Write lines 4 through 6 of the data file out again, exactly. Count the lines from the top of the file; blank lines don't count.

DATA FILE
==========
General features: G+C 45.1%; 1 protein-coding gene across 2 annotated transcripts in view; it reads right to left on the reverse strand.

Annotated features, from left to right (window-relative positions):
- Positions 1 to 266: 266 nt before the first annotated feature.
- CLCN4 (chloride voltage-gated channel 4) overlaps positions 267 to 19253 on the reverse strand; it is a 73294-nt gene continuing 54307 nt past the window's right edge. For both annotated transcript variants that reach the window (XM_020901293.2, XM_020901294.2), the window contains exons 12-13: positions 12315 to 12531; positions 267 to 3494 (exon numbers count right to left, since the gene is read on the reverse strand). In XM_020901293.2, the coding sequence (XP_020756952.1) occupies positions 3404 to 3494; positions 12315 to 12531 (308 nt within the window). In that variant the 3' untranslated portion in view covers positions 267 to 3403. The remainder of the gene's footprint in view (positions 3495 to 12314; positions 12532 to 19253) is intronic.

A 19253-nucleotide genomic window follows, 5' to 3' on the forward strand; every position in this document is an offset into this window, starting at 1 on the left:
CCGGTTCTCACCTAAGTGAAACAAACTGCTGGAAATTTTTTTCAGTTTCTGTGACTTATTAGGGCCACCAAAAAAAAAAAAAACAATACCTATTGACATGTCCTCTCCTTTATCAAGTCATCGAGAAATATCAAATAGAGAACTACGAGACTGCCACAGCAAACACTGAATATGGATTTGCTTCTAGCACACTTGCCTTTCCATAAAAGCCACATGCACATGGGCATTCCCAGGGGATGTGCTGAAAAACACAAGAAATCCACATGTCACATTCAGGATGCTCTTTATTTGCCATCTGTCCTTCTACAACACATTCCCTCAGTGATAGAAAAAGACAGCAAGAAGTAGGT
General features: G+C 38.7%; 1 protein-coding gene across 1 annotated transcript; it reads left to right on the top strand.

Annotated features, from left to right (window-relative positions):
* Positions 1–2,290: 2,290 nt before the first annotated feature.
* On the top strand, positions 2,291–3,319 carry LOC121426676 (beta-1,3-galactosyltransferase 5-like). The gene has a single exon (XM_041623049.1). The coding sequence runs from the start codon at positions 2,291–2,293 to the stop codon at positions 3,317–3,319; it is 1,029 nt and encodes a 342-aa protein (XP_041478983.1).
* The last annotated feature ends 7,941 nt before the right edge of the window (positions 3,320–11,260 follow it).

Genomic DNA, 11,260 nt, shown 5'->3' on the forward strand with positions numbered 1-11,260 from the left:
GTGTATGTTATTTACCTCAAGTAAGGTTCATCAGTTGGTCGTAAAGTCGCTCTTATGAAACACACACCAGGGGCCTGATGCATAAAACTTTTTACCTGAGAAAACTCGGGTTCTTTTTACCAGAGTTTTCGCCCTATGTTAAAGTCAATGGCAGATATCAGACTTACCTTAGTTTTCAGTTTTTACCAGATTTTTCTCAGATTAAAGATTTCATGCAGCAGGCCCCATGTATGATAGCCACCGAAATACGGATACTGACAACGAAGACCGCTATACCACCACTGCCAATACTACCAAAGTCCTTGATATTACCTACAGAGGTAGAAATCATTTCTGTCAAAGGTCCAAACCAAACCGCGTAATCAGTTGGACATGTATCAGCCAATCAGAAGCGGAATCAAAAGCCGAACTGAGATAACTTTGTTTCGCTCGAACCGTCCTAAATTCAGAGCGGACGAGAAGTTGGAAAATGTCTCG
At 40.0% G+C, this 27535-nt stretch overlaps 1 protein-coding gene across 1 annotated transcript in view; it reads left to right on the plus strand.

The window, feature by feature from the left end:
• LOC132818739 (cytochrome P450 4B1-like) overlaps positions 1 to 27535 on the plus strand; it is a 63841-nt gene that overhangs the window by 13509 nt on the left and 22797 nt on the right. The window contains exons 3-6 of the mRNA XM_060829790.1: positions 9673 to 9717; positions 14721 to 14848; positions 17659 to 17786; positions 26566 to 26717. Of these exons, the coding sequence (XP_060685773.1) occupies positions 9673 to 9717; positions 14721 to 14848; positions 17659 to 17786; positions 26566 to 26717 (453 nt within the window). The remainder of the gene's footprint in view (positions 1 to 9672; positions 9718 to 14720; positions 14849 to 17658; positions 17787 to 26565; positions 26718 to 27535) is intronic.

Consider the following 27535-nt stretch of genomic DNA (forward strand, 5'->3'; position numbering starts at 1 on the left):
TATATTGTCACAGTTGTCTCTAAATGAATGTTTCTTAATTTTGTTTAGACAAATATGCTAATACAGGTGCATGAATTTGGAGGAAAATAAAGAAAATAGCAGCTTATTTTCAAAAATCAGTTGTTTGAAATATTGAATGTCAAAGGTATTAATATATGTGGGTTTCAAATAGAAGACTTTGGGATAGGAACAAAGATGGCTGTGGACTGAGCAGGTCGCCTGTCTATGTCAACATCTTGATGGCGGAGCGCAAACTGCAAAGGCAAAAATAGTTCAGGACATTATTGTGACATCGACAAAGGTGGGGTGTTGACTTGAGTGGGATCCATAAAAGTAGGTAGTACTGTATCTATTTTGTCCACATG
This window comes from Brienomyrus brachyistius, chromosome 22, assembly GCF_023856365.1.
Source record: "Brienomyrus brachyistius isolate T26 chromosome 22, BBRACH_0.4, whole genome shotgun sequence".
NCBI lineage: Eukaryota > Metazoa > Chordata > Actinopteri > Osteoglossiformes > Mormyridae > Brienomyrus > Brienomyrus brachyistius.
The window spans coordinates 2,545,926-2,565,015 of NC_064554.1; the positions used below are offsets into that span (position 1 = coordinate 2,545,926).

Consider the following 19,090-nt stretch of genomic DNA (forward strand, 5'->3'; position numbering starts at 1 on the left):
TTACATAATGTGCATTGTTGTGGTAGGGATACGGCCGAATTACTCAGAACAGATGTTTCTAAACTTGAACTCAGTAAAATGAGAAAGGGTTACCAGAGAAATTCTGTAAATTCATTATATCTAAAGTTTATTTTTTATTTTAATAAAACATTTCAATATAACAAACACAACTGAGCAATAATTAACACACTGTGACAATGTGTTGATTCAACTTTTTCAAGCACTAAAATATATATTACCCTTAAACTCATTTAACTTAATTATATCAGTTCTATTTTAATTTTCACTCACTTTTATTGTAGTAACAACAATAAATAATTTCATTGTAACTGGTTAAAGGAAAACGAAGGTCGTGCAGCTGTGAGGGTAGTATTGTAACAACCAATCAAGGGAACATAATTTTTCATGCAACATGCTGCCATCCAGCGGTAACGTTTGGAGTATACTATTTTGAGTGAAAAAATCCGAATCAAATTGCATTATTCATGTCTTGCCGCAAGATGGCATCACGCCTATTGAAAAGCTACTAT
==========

- CLCN4 (chloride voltage-gated channel 4) overlaps positions 267 to 19253 on the reverse strand; it is a 73294-nt gene continuing 54307 nt past the window's right edge. For both annotated transcript variants that reach the window (XM_020901293.2, XM_020901294.2), the window contains exons 12-13: positions 12315 to 12531; positions 267 to 3494 (exon numbers count right to left, since the gene is read on the reverse strand). In XM_020901293.2, the coding sequence (XP_020756952.1) occupies positions 3404 to 3494; positions 12315 to 12531 (308 nt within the window). In that variant the 3' untranslated portion in view covers positions 267 to 3403. The remainder of the gene's footprint in view (positions 3495 to 12314; positions 12532 to 19253) is intronic.

A 19253-nucleotide genomic window follows, 5' to 3' on the forward strand; every position in this document is an offset into this window, starting at 1 on the left:
CCGGTTCTCACCTAAGTGAAACAAACTGCTGGAAATTTTTTTCAGTTTCTGTGACTTATTAGGGCCACCAAAAAAAAAAAAAACAATACCTATTGACATGTCCTCTCCTTTATCAAGTCATCGAGAAATATCAAATAGAGAACTACGAGACTGCCACAGCAAACACTGAATATGGATTTGCTTCTAGCACACTTGCCTTTCCATAAAAGCCACATGCACATGGGCATTCCCAGGGGATGTGCTGAAAAACACAAGAAATCCACATGTCACATTCAGGATGCTCTTTATTTGCCATCTGTCCTTCTACAACACATTCCCTCAGTGATAGAAAAAGACAGCAAGAAGTAGGT